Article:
If you can scrap together another $500, I would consider dropping those Promise
controllers and adding a 3ware controller.
As I understand it, with the Promise controller you can still only do one disk
seek operation at a time. This eliminates the performance advantages of RAID.
Someone please correct me if I'm wrong.
With the 3ware it does the RAID in hardware and does overlapping seeks. (They
have just changed there model numbering scheme, so I can't remember what the
new model numbers are.)
If you stick with Promise controllers, I don't know if RAID 1+ 0 will be any
faster than RAID 5 or not. I would guess they will be almost the same speed.
All the RAID performance descriptions I know assume your hardware supports
>> Hi storage gurus!
>> Hope you don't mind me asking this on-list, but I've gotten some very
>> helpful storage-related info from here in the past. I'm putting together a
>> server for a small group of developers; we have no real budget, so we're
>> trying to keep things cheap. Here's our hardware specs so far:
>> 2x P3 700 MHz
>> 512 MB RAM
>> 2 Promise PCI ATA-133 controllers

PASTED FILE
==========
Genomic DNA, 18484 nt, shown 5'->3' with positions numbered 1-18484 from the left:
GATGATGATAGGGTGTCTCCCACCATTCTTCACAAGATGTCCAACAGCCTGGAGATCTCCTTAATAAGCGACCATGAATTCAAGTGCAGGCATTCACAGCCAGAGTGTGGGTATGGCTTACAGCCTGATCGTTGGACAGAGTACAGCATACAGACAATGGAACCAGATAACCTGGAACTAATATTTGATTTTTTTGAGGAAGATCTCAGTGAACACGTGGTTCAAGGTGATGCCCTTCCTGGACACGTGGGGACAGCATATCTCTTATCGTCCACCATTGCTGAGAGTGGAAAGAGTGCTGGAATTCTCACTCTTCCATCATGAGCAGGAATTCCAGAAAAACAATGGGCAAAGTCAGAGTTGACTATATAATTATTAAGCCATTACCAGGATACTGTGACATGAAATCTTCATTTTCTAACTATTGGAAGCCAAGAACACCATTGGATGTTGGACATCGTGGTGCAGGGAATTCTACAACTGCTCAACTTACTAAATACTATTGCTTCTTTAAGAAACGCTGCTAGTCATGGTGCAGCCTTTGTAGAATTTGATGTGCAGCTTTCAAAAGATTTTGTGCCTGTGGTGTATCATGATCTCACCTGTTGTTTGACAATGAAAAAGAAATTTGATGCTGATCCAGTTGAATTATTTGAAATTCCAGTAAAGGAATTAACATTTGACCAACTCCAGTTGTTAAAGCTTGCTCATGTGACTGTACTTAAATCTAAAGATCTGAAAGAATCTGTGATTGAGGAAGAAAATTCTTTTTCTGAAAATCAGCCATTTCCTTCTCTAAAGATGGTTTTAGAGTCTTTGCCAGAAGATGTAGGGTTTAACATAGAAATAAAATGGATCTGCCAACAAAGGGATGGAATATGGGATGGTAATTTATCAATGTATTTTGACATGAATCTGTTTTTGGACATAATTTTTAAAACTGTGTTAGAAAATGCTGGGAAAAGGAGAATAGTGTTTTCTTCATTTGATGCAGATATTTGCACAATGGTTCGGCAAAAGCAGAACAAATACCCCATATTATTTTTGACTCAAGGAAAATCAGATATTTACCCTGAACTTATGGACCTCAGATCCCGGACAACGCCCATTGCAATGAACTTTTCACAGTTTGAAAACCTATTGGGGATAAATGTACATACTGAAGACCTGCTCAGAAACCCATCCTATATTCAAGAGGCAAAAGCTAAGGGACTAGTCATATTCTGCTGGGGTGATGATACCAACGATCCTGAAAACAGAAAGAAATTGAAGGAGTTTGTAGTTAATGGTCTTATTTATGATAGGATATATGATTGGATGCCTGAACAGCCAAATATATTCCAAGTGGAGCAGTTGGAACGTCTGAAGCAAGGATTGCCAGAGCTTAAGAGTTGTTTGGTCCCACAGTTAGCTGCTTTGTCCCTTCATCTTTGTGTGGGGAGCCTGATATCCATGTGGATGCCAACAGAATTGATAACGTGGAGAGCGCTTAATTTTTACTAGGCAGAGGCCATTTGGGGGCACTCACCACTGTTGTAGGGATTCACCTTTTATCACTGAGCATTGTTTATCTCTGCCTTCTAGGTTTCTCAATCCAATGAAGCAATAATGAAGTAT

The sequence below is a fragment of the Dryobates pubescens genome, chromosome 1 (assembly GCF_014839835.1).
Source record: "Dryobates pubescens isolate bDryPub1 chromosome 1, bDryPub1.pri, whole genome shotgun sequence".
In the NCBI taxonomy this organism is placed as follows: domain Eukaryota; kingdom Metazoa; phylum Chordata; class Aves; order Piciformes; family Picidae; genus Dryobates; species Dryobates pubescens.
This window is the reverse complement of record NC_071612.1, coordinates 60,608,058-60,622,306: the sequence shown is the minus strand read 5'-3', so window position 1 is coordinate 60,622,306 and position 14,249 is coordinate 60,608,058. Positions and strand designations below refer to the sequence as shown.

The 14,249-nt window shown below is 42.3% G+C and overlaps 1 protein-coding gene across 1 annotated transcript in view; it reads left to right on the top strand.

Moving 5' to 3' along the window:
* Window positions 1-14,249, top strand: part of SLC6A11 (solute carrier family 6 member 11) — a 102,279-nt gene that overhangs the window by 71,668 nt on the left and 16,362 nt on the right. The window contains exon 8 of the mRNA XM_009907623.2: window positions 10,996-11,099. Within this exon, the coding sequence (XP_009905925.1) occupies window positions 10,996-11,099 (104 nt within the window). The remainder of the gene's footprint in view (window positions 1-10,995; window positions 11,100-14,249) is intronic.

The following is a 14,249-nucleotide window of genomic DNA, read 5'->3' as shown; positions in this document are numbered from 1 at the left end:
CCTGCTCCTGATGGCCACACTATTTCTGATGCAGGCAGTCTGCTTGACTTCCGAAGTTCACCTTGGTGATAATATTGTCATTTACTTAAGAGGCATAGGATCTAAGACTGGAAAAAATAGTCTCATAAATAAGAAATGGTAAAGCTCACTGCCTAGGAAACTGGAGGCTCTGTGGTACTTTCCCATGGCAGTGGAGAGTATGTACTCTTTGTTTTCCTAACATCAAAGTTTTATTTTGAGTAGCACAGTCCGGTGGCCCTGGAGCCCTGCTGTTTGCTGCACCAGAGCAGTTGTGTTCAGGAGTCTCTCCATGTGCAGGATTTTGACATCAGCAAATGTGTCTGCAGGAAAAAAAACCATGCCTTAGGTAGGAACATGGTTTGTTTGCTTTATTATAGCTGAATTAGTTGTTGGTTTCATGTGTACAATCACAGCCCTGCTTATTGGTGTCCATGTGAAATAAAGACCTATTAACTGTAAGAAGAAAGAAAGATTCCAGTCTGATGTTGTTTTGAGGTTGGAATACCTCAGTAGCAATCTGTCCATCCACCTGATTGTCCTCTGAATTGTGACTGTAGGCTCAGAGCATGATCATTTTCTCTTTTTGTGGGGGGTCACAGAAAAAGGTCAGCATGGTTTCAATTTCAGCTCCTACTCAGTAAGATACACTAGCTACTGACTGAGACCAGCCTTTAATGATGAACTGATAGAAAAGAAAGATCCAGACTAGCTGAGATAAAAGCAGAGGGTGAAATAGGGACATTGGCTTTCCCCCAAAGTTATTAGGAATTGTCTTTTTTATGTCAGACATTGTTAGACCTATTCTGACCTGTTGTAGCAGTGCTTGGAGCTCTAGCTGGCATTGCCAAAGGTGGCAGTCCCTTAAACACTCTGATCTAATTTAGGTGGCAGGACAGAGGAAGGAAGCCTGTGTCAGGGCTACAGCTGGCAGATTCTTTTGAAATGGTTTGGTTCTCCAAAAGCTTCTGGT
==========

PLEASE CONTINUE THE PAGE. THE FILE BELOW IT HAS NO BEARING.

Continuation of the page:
>> 3 Seagate 80 GB HDDs
>> This server is going to handle file sharing, e-mail, CVS, and a
>> database for us. Our project has some rather large files so we need a good
>> amount of storage space. I was planning to software RAID 5 the HDDs
>> for a total of 160 GBs. I have been enjoying XFS on my workstation but I
>> know it has had problems with software RAID 5 in the past. Are these
>> problems fixed now?
>> We also considered trying to grab another 80 GB drive from somewhere and
>> a RAID 0+1 (still giving us 160 GBs storage) but I don't know if Linux
>> software RAID handles this well.
>> Most of us run the -aa kernel tree on our workstations but I have no
>> running SGI CVS kernels on the server if they are reasonably stable. Any
>> input would be much appreciated :)
Deployment and Integration Specialist
Compaq ASE - Tru64 v4, v5
Compaq Master ASE - SAN Architect
The Norcross Group